Do You Really Need to Get a Travel Vaccine?
You've just told a friend about your upcoming trip to a once-in-a-lifetime locale like Machu Picchu or an African game park and he turns your wanderlust to whomp-whomp with a simple question: "Have you gotten your shots?"
The question is not as bratty as it sounds. There are a handful of places on earth you literally can't visit without getting vaccinated, and a wide array of countries where a few recommended shots could be the difference between a dream vacay and a medevac.
Get the essential shots
"No matter where you're traveling, you should make sure you're up-to-date on routine vaccinations like T-dap (diptheria/tetanus/whopping cough), measles/mumps/rubella, and annual flu shots," recommends David Freeman, M.D., professor of medicine and epidemiology at the University of Alabama at Birmingham and treasurer/secretary of the International Society of Travel Medicine. Yawn? Think again: Measles is on the rise in Europe, where an anti-vaccine movement has discouraged many parents from having their kids inoculated against this potentially deadly disease. And nothing says "There's no place like home" like a bout of flu on the road.
Find out if your destination poses health risks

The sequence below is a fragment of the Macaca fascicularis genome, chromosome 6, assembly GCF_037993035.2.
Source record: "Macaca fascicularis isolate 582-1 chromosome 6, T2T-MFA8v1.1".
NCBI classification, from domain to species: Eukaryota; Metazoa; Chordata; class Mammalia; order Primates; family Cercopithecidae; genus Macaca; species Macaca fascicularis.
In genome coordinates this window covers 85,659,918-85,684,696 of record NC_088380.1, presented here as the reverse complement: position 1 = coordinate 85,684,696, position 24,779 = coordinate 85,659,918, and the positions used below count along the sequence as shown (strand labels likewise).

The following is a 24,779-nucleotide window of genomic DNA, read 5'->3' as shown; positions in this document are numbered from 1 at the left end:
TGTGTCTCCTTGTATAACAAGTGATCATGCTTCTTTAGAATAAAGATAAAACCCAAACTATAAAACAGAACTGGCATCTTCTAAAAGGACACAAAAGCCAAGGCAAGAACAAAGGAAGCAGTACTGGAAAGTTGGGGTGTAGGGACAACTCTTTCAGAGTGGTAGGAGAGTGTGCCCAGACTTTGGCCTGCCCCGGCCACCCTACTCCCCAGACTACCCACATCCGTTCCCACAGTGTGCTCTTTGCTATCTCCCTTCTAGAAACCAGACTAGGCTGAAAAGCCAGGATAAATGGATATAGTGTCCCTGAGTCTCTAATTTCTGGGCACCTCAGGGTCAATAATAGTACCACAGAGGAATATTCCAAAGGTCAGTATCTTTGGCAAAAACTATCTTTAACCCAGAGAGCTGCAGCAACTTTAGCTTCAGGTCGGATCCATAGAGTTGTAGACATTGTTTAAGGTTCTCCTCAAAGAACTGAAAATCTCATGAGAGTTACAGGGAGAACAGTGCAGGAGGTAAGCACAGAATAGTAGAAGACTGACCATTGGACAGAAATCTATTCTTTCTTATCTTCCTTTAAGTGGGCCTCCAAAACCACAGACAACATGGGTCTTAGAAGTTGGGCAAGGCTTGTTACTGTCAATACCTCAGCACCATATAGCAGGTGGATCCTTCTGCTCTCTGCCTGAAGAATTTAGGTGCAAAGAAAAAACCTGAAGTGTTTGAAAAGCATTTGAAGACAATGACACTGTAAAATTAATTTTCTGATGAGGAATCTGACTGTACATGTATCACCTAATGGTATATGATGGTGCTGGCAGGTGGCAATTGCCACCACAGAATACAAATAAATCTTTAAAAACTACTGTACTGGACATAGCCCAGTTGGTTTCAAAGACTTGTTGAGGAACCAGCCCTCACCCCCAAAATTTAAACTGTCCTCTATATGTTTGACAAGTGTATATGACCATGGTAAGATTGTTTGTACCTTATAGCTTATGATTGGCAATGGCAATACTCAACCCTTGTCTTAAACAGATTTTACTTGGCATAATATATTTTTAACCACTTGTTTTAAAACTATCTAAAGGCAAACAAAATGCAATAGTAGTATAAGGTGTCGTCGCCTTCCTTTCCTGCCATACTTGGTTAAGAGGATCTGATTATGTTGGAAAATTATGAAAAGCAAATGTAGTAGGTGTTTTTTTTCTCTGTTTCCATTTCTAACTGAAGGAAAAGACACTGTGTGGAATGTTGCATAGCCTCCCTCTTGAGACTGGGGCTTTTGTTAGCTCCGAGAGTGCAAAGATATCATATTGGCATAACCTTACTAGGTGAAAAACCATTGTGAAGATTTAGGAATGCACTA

Visit a user-friendly web resource, such as the Centers for Disease Control (cdc.gov), to find a country-by-country index that explains what vaccinations are recommended. Headed for a South Africa game park? You should consider, with a doctor's advice, shots for typhoid, rabies, and hepatitis A. But if your game park is in Kenya, you may be advised to add a yellow fever vaccine to the list. In fact, many less-developed countries in sub-Saharan Africa and the Amazon River basin actually require visitors to show proof of yellow fever inoculation before they enter the country. And, though there's no vaccine against malaria, it is rampant in lower Africa and you should ask your doctor for an antimalarial prescription before you leave the U.S.
Weigh the costs of vaccinations
Freeman recommends that before traveling to a developing region, you visit a travel clinic—where the doctors' major focus is on helping you stay healthy on the road—at least four weeks before your trip. But there's a catch: Although routine shots are covered by most health insurance plans, a trip to a travel clinic and vaccines that are recommended or required for travel are usually not. That means that, on top of airfare and lodging, you may have to add $50-$100 for your exam/consult, $250-$300 for typhoid and hepatitis A shots, $150-$200 for yellow fever, and up to $1,000 for a rabies series. We're not suggesting you miss the chance to see the Big Five or explore the rain forest—just arm yourself with information and, if you must, roll up your sleeve!
7 Great Tips for Visiting Paris in Springtime